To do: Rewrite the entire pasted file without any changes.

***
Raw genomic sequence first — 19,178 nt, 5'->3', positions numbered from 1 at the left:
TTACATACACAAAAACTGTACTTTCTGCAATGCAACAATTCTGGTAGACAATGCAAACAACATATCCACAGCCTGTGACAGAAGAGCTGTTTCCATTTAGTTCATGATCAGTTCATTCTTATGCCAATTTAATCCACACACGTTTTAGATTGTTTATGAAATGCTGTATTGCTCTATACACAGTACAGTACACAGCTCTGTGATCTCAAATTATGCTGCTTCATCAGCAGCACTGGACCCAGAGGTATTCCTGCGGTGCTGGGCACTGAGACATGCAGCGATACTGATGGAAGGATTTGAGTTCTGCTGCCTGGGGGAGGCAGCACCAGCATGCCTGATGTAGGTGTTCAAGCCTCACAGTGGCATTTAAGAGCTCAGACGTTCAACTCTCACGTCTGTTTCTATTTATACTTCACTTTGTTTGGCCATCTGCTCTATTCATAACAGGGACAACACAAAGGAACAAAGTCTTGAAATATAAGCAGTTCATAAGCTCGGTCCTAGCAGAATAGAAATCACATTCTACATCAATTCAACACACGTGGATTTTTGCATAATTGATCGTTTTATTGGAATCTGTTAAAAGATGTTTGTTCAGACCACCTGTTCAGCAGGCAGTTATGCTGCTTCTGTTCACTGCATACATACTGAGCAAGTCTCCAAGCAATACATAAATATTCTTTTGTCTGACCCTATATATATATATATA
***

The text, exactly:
Raw genomic sequence first — 19,178 nt, 5'->3', positions numbered from 1 at the left:
TTACATACACAAAAACTGTACTTTCTGCAATGCAACAATTCTGGTAGACAATGCAAACAACATATCCACAGCCTGTGACAGAAGAGCTGTTTCCATTTAGTTCATGATCAGTTCATTCTTATGCCAATTTAATCCACACACGTTTTAGATTGTTTATGAAATGCTGTATTGCTCTATACACAGTACAGTACACAGCTCTGTGATCTCAAATTATGCTGCTTCATCAGCAGCACTGGACCCAGAGGTATTCCTGCGGTGCTGGGCACTGAGACATGCAGCGATACTGATGGAAGGATTTGAGTTCTGCTGCCTGGGGGAGGCAGCACCAGCATGCCTGATGTAGGTGTTCAAGCCTCACAGTGGCATTTAAGAGCTCAGACGTTCAACTCTCACGTCTGTTTCTATTTATACTTCACTTTGTTTGGCCATCTGCTCTATTCATAACAGGGACAACACAAAGGAACAAAGTCTTGAAATATAAGCAGTTCATAAGCTCGGTCCTAGCAGAATAGAAATCACATTCTACATCAATTCAACACACGTGGATTTTTGCATAATTGATCGTTTTATTGGAATCTGTTAAAAGATGTTTGTTCAGACCACCTGTTCAGCAGGCAGTTATGCTGCTTCTGTTCACTGCATACATACTGAGCAAGTCTCCAAGCAATACATAAATATTCTTTTGTCTGACCCTATATATATATATATA